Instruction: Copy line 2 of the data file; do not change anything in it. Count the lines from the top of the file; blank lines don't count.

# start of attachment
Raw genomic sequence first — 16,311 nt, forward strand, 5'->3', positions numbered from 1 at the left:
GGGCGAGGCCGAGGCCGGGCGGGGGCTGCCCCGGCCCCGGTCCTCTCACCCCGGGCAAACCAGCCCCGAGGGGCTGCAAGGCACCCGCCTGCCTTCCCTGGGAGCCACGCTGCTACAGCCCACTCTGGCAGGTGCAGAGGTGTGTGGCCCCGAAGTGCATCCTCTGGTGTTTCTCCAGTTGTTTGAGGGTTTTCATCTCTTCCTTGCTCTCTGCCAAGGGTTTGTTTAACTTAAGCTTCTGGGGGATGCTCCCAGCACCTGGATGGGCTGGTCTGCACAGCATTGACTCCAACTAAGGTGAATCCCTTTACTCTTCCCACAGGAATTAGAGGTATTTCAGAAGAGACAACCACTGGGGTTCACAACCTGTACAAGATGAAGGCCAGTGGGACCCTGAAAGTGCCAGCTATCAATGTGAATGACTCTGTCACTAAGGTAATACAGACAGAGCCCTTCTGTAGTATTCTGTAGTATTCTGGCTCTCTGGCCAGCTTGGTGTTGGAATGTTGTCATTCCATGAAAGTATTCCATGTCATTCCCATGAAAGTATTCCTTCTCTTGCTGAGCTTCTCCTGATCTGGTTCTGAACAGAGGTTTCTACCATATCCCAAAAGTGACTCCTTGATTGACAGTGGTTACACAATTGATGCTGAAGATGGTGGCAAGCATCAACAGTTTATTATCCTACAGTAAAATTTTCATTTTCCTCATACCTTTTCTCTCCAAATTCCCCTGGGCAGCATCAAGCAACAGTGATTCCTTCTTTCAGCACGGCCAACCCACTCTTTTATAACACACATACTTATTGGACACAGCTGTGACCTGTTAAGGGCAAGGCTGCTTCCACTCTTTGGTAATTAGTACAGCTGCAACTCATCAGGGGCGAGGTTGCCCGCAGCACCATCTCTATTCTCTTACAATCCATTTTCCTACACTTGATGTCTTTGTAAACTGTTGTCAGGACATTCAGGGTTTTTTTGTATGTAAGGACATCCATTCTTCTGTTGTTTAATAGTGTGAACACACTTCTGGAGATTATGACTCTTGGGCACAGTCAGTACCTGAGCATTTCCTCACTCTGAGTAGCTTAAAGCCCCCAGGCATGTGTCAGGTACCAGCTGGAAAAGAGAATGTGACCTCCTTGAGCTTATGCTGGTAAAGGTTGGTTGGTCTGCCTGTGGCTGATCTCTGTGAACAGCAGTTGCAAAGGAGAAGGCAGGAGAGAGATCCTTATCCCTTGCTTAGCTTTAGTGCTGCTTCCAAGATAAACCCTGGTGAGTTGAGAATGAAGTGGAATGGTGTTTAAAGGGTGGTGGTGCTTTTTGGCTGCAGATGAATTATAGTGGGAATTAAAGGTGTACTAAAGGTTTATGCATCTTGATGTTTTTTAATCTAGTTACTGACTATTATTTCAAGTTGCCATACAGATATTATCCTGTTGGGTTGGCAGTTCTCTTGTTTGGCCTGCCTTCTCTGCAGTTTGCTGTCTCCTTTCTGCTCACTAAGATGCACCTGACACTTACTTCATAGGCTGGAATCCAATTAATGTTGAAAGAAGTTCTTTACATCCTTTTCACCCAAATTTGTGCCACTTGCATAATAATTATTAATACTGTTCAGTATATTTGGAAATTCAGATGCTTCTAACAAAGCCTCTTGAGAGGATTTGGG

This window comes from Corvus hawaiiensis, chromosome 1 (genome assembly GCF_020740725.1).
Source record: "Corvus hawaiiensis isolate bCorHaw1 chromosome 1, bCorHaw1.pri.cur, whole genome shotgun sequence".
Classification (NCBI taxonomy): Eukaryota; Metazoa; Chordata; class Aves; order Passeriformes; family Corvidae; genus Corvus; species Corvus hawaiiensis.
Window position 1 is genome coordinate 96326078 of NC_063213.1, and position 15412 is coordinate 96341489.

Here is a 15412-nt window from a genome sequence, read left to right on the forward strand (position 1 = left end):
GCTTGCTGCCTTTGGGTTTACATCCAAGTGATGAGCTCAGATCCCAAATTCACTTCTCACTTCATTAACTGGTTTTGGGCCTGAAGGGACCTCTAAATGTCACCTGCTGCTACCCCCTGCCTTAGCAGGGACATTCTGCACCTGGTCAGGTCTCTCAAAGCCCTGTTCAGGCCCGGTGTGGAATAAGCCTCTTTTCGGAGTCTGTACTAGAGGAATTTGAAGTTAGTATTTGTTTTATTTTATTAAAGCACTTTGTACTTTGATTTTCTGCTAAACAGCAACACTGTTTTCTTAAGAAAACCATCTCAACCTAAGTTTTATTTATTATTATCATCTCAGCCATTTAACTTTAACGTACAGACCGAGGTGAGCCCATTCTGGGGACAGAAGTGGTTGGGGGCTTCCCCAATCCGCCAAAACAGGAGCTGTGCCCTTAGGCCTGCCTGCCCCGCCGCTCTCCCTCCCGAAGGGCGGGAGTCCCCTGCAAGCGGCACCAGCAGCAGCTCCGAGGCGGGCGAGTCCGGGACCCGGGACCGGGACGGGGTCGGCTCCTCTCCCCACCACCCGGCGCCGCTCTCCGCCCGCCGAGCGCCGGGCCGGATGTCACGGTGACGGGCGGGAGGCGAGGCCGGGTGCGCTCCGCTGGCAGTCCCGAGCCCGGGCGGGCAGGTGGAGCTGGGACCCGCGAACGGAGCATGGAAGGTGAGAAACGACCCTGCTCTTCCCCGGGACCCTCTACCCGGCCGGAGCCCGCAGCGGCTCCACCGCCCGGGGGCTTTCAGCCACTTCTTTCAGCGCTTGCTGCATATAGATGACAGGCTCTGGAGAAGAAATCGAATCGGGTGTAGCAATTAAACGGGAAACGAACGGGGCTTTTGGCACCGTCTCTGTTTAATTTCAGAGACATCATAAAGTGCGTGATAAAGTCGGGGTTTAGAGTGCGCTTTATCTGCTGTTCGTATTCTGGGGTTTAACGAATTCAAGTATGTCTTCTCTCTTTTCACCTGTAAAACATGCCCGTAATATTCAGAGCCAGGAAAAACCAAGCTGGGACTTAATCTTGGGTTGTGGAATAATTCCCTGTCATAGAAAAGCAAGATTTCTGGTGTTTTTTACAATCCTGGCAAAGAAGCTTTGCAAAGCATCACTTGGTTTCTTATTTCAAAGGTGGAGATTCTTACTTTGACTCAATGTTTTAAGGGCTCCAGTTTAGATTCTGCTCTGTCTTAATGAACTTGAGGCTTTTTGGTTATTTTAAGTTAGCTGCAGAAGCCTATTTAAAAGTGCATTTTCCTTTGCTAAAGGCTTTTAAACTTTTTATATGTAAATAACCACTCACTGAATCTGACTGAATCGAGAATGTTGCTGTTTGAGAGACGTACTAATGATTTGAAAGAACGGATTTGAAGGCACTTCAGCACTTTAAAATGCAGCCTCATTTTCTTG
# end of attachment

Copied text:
GGGCGAGGCCGAGGCCGGGCGGGGGCTGCCCCGGCCCCGGTCCTCTCACCCCGGGCAAACCAGCCCCGAGGGGCTGCAAGGCACCCGCCTGCCTTCCCTGGGAGCCACGCTGCTACAGCCCACTCTGGCAGGTGCAGAGGTGTGTGGCCCCGAAGTGCATCCTCTGGTGTTTCTCCAGTTGTTTGAGGGTTTTCATCTCTTCCTTGCTCTCTGCCAAGGGTTTGTTTAACTTAAGCTTCTGGGGGATGCTCCCAGCACCTGGATGGGCTGGTCTGCACAGCATTGACTCCAACTAAGGTGAATCCCTTTACTCTTCCCACAGGAATTAGAGGTATTTCAGAAGAGACAACCACTGGGGTTCACAACCTGTACAAGATGAAGGCCAGTGGGACCCTGAAAGTGCCAGCTATCAATGTGAATGACTCTGTCACTAAGGTAATACAGACAGAGCCCTTCTGTAGTATTCTGTAGTATTCTGGCTCTCTGGCCAGCTTGGTGTTGGAATGTTGTCATTCCATGAAAGTATTCCATGTCATTCCCATGAAAGTATTCCTTCTCTTGCTGAGCTTCTCCTGATCTGGTTCTGAACAGAGGTTTCTACCATATCCCAAAAGTGACTCCTTGATTGACAGTGGTTACACAATTGATGCTGAAGATGGTGGCAAGCATCAACAGTTTATTATCCTACAGTAAAATTTTCATTTTCCTCATACCTTTTCTCTCCAAATTCCCCTGGGCAGCATCAAGCAACAGTGATTCCTTCTTTCAGCACGGCCAACCCACTCTTTTATAACACACATACTTATTGGACACAGCTGTGACCTGTTAAGGGCAAGGCTGCTTCCACTCTTTGGTAATTAGTACAGCTGCAACTCATCAGGGGCGAGGTTGCCCGCAGCACCATCTCTATTCTCTTACAATCCATTTTCCTACACTTGATGTCTTTGTAAACTGTTGTCAGGACATTCAGGGTTTTTTTGTATGTAAGGACATCCATTCTTCTGTTGTTTAATAGTGTGAACACACTTCTGGAGATTATGACTCTTGGGCACAGTCAGTACCTGAGCATTTCCTCACTCTGAGTAGCTTAAAGCCCCCAGGCATGTGTCAGGTACCAGCTGGAAAAGAGAATGTGACCTCCTTGAGCTTATGCTGGTAAAGGTTGGTTGGTCTGCCTGTGGCTGATCTCTGTGAACAGCAGTTGCAAAGGAGAAGGCAGGAGAGAGATCCTTATCCCTTGCTTAGCTTTAGTGCTGCTTCCAAGATAAACCCTGGTGAGTTGAGAATGAAGTGGAATGGTGTTTAAAGGGTGGTGGTGCTTTTTGGCTGCAGATGAATTATAGTGGGAATTAAAGGTGTACTAAAGGTTTATGCATCTTGATGTTTTTTAATCTAGTTACTGACTATTATTTCAAGTTGCCATACAGATATTATCCTGTTGGGTTGGCAGTTCTCTTGTTTGGCCTGCCTTCTCTGCAGTTTGCTGTCTCCTTTCTGCTCACTAAGATGCACCTGACACTTACTTCATAGGCTGGAATCCAATTAATGTTGAAAGAAGTTCTTTACATCCTTTTCACCCAAATTTGTGCCACTTGCATAATAATTATTAATACTGTTCAGTATATTTGGAAATTCAGATGCTTCTAACAAAGCCTCTTGAGAGGATTTGGG